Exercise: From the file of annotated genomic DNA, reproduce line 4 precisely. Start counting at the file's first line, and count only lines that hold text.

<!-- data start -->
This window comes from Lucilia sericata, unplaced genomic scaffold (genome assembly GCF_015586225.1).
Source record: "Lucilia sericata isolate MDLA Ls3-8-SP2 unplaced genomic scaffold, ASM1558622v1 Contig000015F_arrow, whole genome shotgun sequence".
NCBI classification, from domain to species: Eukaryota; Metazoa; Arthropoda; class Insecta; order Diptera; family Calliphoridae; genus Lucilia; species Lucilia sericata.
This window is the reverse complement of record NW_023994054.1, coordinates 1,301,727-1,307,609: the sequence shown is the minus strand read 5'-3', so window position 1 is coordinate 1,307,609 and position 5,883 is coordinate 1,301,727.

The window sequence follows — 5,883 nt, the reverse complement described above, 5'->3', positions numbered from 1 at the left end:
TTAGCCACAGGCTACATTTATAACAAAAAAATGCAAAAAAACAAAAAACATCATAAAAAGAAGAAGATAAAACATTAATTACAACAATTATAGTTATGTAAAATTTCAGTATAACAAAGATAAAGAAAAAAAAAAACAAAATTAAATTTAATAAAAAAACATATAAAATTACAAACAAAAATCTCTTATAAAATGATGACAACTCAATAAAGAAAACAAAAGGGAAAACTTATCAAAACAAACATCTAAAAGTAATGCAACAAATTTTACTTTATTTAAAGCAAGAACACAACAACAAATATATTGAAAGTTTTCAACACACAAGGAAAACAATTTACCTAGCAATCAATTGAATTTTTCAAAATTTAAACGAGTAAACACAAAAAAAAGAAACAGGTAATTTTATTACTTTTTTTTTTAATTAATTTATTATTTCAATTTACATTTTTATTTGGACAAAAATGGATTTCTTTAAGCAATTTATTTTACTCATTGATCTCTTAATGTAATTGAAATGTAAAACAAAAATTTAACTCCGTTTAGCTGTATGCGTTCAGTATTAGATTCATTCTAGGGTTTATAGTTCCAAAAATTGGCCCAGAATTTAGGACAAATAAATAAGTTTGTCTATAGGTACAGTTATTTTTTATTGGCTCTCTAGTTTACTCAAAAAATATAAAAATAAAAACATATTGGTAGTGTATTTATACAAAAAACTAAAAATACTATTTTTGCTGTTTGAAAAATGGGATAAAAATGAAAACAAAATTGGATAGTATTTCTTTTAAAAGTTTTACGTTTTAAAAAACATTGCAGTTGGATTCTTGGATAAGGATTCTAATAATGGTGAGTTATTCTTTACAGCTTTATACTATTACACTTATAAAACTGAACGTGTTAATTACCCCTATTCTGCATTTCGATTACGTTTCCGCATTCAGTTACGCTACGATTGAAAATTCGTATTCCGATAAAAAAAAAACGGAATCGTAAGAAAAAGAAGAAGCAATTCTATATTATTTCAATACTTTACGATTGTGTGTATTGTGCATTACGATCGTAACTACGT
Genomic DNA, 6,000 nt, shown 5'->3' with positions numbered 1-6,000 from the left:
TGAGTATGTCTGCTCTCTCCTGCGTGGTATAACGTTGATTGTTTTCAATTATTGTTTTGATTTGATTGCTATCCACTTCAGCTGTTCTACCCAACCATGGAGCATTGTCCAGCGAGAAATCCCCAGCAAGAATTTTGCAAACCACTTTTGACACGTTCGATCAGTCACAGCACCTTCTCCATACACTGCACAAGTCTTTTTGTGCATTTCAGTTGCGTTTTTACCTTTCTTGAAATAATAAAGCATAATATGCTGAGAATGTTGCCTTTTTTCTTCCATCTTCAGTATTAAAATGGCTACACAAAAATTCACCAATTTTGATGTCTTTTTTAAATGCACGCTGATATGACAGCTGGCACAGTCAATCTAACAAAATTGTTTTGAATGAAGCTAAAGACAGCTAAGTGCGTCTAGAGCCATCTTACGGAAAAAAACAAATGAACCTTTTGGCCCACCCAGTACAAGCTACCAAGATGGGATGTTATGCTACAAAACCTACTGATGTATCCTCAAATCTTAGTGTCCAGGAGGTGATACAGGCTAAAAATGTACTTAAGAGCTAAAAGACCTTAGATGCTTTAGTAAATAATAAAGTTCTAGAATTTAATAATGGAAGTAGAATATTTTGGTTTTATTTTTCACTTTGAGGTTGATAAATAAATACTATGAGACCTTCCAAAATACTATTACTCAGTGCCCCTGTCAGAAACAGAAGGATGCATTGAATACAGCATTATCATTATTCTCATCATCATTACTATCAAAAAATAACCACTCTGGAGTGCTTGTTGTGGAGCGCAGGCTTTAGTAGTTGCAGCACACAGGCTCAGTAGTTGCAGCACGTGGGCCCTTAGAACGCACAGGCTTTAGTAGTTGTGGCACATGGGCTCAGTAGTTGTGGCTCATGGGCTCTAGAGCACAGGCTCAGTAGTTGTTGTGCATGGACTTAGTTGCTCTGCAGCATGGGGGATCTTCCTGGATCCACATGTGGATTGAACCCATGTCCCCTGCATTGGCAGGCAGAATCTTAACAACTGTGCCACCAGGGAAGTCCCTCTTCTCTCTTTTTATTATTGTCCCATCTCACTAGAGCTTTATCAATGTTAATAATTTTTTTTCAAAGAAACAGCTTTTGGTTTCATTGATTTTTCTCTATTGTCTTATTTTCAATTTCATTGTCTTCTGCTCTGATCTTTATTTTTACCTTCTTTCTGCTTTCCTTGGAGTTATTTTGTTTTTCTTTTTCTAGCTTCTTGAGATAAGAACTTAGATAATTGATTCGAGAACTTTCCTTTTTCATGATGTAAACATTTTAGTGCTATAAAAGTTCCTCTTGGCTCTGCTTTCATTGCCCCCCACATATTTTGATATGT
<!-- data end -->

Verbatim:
This window is the reverse complement of record NW_023994054.1, coordinates 1,301,727-1,307,609: the sequence shown is the minus strand read 5'-3', so window position 1 is coordinate 1,307,609 and position 5,883 is coordinate 1,301,727.